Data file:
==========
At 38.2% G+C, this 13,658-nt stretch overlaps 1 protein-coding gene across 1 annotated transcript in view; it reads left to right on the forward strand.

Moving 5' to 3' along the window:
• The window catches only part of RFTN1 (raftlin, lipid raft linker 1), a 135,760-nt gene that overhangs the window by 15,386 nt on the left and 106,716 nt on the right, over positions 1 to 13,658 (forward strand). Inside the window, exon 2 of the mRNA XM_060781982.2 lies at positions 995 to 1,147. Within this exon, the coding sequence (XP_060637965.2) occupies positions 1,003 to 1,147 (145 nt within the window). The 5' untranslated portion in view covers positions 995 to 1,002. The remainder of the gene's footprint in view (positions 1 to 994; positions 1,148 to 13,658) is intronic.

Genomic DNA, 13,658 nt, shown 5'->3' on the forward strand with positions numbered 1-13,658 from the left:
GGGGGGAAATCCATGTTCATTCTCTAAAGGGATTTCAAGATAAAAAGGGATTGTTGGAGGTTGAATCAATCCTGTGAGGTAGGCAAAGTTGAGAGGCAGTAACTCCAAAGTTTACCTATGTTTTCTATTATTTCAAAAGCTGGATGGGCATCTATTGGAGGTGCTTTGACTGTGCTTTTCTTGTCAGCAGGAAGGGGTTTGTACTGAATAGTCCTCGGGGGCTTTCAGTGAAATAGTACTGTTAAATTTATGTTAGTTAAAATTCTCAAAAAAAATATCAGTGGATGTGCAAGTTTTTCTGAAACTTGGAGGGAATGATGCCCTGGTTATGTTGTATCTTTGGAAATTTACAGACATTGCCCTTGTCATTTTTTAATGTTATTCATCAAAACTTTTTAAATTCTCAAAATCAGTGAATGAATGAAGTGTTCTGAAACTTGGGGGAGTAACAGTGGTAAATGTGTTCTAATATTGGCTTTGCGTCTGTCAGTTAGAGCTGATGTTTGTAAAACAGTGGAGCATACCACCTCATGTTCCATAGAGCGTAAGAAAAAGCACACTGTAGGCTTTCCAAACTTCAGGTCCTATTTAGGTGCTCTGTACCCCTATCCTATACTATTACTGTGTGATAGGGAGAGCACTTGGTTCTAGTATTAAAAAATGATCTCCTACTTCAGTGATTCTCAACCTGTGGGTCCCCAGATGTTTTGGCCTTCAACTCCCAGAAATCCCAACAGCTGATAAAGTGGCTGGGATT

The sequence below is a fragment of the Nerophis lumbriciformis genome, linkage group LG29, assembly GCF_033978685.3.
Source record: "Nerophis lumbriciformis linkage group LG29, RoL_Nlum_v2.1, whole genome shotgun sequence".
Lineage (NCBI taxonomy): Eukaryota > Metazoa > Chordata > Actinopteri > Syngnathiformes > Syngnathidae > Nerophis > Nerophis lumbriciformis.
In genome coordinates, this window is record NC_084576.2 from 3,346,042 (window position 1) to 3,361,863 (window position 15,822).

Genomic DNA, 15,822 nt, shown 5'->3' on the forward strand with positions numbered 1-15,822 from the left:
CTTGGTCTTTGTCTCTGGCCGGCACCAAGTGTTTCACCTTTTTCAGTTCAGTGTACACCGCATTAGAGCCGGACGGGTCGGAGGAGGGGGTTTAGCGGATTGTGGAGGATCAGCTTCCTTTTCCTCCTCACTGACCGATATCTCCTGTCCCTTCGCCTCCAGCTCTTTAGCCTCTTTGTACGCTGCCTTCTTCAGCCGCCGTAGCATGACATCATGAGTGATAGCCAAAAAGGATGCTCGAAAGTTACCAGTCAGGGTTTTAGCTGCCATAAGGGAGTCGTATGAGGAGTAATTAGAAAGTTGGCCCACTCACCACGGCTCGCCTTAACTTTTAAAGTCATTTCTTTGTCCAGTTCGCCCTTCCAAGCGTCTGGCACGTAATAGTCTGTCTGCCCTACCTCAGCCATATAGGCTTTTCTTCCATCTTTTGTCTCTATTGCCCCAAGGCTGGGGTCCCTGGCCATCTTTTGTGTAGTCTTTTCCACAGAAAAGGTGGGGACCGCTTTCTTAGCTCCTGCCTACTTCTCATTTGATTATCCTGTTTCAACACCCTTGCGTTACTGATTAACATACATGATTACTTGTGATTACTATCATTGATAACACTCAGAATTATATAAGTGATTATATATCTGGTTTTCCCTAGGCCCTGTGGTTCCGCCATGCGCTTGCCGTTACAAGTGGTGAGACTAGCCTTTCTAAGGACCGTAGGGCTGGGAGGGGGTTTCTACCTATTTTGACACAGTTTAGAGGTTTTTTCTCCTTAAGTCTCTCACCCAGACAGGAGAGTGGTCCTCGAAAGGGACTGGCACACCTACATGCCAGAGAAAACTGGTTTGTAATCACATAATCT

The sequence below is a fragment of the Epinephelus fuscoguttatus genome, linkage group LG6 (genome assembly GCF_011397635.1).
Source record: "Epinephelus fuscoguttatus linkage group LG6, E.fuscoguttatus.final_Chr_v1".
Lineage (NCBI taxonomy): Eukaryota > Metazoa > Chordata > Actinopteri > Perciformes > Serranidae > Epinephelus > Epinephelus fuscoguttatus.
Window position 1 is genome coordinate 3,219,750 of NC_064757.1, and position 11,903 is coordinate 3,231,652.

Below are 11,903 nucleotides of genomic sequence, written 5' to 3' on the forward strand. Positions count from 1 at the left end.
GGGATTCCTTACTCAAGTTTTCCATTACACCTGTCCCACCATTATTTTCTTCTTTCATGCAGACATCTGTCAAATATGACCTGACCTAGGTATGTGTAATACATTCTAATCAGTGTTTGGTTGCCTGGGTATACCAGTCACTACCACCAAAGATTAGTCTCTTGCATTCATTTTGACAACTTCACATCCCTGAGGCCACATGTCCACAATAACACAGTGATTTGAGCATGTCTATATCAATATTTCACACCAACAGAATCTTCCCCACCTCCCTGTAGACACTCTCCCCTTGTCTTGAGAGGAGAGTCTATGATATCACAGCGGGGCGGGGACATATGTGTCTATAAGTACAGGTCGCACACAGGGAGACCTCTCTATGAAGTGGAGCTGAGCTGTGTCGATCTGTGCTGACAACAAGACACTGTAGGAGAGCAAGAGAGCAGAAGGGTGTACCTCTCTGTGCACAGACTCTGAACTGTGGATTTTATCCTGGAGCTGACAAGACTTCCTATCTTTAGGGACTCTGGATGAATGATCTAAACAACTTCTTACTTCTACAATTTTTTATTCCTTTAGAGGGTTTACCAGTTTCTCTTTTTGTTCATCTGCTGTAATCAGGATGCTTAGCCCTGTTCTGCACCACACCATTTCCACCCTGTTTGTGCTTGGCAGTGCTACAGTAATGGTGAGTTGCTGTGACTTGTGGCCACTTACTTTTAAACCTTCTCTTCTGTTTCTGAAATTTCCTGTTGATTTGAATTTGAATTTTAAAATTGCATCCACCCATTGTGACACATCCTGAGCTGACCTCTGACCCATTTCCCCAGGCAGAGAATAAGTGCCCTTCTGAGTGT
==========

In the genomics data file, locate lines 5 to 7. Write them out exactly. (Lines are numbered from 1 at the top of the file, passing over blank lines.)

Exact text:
GGGGGGAAATCCATGTTCATTCTCTAAAGGGATTTCAAGATAAAAAGGGATTGTTGGAGGTTGAATCAATCCTGTGAGGTAGGCAAAGTTGAGAGGCAGTAACTCCAAAGTTTACCTATGTTTTCTATTATTTCAAAAGCTGGATGGGCATCTATTGGAGGTGCTTTGACTGTGCTTTTCTTGTCAGCAGGAAGGGGTTTGTACTGAATAGTCCTCGGGGGCTTTCAGTGAAATAGTACTGTTAAATTTATGTTAGTTAAAATTCTCAAAAAAAATATCAGTGGATGTGCAAGTTTTTCTGAAACTTGGAGGGAATGATGCCCTGGTTATGTTGTATCTTTGGAAATTTACAGACATTGCCCTTGTCATTTTTTAATGTTATTCATCAAAACTTTTTAAATTCTCAAAATCAGTGAATGAATGAAGTGTTCTGAAACTTGGGGGAGTAACAGTGGTAAATGTGTTCTAATATTGGCTTTGCGTCTGTCAGTTAGAGCTGATGTTTGTAAAACAGTGGAGCATACCACCTCATGTTCCATAGAGCGTAAGAAAAAGCACACTGTAGGCTTTCCAAACTTCAGGTCCTATTTAGGTGCTCTGTACCCCTATCCTATACTATTACTGTGTGATAGGGAGAGCACTTGGTTCTAGTATTAAAAAATGATCTCCTACTTCAGTGATTCTCAACCTGTGGGTCCCCAGATGTTTTGGCCTTCAACTCCCAGAAATCCCAACAGCTGATAAAGTGGCTGGGATT

The sequence below is a fragment of the Nerophis lumbriciformis genome, linkage group LG29, assembly GCF_033978685.3.
Source record: "Nerophis lumbriciformis linkage group LG29, RoL_Nlum_v2.1, whole genome shotgun sequence".